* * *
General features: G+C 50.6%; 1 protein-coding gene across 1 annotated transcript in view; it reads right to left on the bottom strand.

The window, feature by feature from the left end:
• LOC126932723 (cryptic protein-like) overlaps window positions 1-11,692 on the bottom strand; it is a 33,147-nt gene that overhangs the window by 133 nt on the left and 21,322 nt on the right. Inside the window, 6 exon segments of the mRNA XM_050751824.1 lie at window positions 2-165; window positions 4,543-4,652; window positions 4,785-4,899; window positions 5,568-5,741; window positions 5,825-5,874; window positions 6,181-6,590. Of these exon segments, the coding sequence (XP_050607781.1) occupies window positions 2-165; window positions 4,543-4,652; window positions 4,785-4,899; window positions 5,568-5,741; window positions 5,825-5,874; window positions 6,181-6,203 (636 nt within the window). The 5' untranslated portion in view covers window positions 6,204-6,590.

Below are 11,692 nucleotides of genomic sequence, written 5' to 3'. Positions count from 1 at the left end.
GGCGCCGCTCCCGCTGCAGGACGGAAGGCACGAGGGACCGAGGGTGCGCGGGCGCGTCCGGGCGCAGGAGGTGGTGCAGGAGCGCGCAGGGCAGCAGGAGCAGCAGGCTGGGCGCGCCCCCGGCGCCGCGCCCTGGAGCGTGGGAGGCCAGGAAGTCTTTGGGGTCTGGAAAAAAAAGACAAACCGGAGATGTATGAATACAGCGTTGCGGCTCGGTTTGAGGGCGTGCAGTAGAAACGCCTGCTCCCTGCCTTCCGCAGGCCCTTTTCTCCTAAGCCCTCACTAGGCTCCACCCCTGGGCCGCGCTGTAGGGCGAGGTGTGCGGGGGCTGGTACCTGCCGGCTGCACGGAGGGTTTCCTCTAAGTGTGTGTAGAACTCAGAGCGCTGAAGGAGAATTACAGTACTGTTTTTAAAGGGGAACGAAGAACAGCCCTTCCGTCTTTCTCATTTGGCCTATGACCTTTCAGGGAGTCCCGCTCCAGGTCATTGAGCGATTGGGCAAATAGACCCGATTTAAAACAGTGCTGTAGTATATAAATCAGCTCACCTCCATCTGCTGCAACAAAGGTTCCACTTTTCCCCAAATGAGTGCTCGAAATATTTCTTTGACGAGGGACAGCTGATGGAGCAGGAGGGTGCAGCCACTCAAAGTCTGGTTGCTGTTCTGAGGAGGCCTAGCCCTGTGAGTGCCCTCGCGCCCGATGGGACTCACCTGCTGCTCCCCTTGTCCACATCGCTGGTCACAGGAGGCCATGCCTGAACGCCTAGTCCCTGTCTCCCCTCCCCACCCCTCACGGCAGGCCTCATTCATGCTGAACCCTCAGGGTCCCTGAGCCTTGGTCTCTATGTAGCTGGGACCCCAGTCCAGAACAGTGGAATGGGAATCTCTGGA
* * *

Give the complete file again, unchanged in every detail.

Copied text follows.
General features: G+C 50.6%; 1 protein-coding gene across 1 annotated transcript in view; it reads right to left on the bottom strand.

The window, feature by feature from the left end:
• LOC126932723 (cryptic protein-like) overlaps window positions 1-11,692 on the bottom strand; it is a 33,147-nt gene that overhangs the window by 133 nt on the left and 21,322 nt on the right. Inside the window, 6 exon segments of the mRNA XM_050751824.1 lie at window positions 2-165; window positions 4,543-4,652; window positions 4,785-4,899; window positions 5,568-5,741; window positions 5,825-5,874; window positions 6,181-6,590. Of these exon segments, the coding sequence (XP_050607781.1) occupies window positions 2-165; window positions 4,543-4,652; window positions 4,785-4,899; window positions 5,568-5,741; window positions 5,825-5,874; window positions 6,181-6,203 (636 nt within the window). The 5' untranslated portion in view covers window positions 6,204-6,590.

Below are 11,692 nucleotides of genomic sequence, written 5' to 3'. Positions count from 1 at the left end.
GGCGCCGCTCCCGCTGCAGGACGGAAGGCACGAGGGACCGAGGGTGCGCGGGCGCGTCCGGGCGCAGGAGGTGGTGCAGGAGCGCGCAGGGCAGCAGGAGCAGCAGGCTGGGCGCGCCCCCGGCGCCGCGCCCTGGAGCGTGGGAGGCCAGGAAGTCTTTGGGGTCTGGAAAAAAAAGACAAACCGGAGATGTATGAATACAGCGTTGCGGCTCGGTTTGAGGGCGTGCAGTAGAAACGCCTGCTCCCTGCCTTCCGCAGGCCCTTTTCTCCTAAGCCCTCACTAGGCTCCACCCCTGGGCCGCGCTGTAGGGCGAGGTGTGCGGGGGCTGGTACCTGCCGGCTGCACGGAGGGTTTCCTCTAAGTGTGTGTAGAACTCAGAGCGCTGAAGGAGAATTACAGTACTGTTTTTAAAGGGGAACGAAGAACAGCCCTTCCGTCTTTCTCATTTGGCCTATGACCTTTCAGGGAGTCCCGCTCCAGGTCATTGAGCGATTGGGCAAATAGACCCGATTTAAAACAGTGCTGTAGTATATAAATCAGCTCACCTCCATCTGCTGCAACAAAGGTTCCACTTTTCCCCAAATGAGTGCTCGAAATATTTCTTTGACGAGGGACAGCTGATGGAGCAGGAGGGTGCAGCCACTCAAAGTCTGGTTGCTGTTCTGAGGAGGCCTAGCCCTGTGAGTGCCCTCGCGCCCGATGGGACTCACCTGCTGCTCCCCTTGTCCACATCGCTGGTCACAGGAGGCCATGCCTGAACGCCTAGTCCCTGTCTCCCCTCCCCACCCCTCACGGCAGGCCTCATTCATGCTGAACCCTCAGGGTCCCTGAGCCTTGGTCTCTATGTAGCTGGGACCCCAGTCCAGAACAGTGGAATGGGAATCTCTGGA